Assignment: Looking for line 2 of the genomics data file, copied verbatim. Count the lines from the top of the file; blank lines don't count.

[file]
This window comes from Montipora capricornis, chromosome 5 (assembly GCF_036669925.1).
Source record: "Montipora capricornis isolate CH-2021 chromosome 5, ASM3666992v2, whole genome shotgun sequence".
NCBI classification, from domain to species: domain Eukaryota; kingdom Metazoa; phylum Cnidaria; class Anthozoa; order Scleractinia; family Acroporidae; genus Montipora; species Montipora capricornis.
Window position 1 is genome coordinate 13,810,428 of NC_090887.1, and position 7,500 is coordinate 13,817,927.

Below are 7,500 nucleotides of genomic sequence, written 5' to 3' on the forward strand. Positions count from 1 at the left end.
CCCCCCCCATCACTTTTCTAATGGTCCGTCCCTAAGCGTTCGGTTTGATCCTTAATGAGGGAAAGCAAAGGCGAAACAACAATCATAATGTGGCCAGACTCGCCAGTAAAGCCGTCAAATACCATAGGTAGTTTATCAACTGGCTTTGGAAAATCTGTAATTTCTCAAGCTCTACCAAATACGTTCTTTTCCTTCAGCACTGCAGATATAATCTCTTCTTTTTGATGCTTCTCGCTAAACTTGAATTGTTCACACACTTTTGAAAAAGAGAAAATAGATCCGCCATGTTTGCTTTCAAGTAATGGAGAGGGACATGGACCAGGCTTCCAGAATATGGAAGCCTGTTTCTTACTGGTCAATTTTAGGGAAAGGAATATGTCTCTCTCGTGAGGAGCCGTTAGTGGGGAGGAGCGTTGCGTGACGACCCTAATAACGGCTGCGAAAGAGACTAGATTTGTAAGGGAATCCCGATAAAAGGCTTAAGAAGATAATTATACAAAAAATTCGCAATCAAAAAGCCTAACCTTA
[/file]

Source record: "Montipora capricornis isolate CH-2021 chromosome 5, ASM3666992v2, whole genome shotgun sequence".